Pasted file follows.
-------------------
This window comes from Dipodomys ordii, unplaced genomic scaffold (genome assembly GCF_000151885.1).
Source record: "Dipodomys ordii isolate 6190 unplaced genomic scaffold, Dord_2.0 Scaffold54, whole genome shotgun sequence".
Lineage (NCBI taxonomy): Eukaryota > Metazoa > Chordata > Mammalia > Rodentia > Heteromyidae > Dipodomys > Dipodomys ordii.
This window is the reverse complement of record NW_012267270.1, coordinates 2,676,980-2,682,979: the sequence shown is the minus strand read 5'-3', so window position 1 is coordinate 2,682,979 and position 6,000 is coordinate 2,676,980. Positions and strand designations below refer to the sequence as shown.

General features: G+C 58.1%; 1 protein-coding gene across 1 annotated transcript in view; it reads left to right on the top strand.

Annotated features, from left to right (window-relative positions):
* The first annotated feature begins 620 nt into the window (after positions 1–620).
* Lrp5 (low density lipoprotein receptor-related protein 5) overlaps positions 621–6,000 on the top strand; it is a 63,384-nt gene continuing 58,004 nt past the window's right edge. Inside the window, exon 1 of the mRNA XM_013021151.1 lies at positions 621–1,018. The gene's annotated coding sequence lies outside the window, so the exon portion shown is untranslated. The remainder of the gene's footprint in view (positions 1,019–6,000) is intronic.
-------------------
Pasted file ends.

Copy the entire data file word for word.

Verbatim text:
This window comes from Dipodomys ordii, unplaced genomic scaffold (genome assembly GCF_000151885.1).
Source record: "Dipodomys ordii isolate 6190 unplaced genomic scaffold, Dord_2.0 Scaffold54, whole genome shotgun sequence".
Lineage (NCBI taxonomy): Eukaryota > Metazoa > Chordata > Mammalia > Rodentia > Heteromyidae > Dipodomys > Dipodomys ordii.
This window is the reverse complement of record NW_012267270.1, coordinates 2,676,980-2,682,979: the sequence shown is the minus strand read 5'-3', so window position 1 is coordinate 2,682,979 and position 6,000 is coordinate 2,676,980. Positions and strand designations below refer to the sequence as shown.

General features: G+C 58.1%; 1 protein-coding gene across 1 annotated transcript in view; it reads left to right on the top strand.

Annotated features, from left to right (window-relative positions):
* The first annotated feature begins 620 nt into the window (after positions 1–620).
* Lrp5 (low density lipoprotein receptor-related protein 5) overlaps positions 621–6,000 on the top strand; it is a 63,384-nt gene continuing 58,004 nt past the window's right edge. Inside the window, exon 1 of the mRNA XM_013021151.1 lies at positions 621–1,018. The gene's annotated coding sequence lies outside the window, so the exon portion shown is untranslated. The remainder of the gene's footprint in view (positions 1,019–6,000) is intronic.